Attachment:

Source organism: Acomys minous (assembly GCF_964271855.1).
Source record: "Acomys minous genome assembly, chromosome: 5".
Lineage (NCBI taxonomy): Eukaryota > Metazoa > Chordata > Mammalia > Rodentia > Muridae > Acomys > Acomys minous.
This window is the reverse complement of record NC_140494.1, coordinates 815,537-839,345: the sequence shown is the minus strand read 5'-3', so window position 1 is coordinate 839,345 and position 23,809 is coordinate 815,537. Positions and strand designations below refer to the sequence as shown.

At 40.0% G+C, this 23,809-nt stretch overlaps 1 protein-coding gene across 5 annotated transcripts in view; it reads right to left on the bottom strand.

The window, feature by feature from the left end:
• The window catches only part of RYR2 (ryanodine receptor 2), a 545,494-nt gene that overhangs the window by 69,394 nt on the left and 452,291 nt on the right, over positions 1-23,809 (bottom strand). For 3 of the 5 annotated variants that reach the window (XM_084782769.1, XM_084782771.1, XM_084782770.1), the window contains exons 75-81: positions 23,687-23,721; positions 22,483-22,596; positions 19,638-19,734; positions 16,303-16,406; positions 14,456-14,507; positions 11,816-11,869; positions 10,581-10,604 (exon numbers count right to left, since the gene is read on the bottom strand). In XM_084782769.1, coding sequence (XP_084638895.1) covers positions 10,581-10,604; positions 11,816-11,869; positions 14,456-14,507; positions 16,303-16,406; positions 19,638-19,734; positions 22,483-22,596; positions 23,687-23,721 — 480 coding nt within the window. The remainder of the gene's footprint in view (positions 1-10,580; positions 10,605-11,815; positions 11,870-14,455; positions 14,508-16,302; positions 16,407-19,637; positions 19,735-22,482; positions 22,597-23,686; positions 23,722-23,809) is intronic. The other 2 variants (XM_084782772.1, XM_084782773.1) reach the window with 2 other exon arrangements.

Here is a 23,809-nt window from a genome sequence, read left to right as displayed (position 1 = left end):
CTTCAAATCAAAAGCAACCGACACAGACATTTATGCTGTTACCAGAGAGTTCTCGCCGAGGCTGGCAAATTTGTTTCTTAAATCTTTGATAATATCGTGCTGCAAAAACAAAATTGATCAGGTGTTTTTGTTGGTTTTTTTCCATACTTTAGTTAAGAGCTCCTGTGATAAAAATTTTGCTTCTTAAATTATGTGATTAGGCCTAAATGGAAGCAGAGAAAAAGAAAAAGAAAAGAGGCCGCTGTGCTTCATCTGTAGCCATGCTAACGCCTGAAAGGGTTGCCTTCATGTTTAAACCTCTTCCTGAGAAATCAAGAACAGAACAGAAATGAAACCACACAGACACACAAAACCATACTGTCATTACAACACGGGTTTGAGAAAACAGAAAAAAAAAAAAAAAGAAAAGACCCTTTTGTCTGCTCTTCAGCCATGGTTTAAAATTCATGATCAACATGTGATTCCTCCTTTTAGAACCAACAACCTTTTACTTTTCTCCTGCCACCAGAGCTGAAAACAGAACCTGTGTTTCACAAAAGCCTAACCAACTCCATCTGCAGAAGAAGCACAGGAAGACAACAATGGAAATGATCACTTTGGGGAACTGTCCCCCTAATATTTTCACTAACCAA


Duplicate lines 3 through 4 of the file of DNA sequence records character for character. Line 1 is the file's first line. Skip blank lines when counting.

Lineage (NCBI taxonomy): Eukaryota > Metazoa > Chordata > Mammalia > Rodentia > Muridae > Acomys > Acomys minous.
This window is the reverse complement of record NC_140494.1, coordinates 815,537-839,345: the sequence shown is the minus strand read 5'-3', so window position 1 is coordinate 839,345 and position 23,809 is coordinate 815,537. Positions and strand designations below refer to the sequence as shown.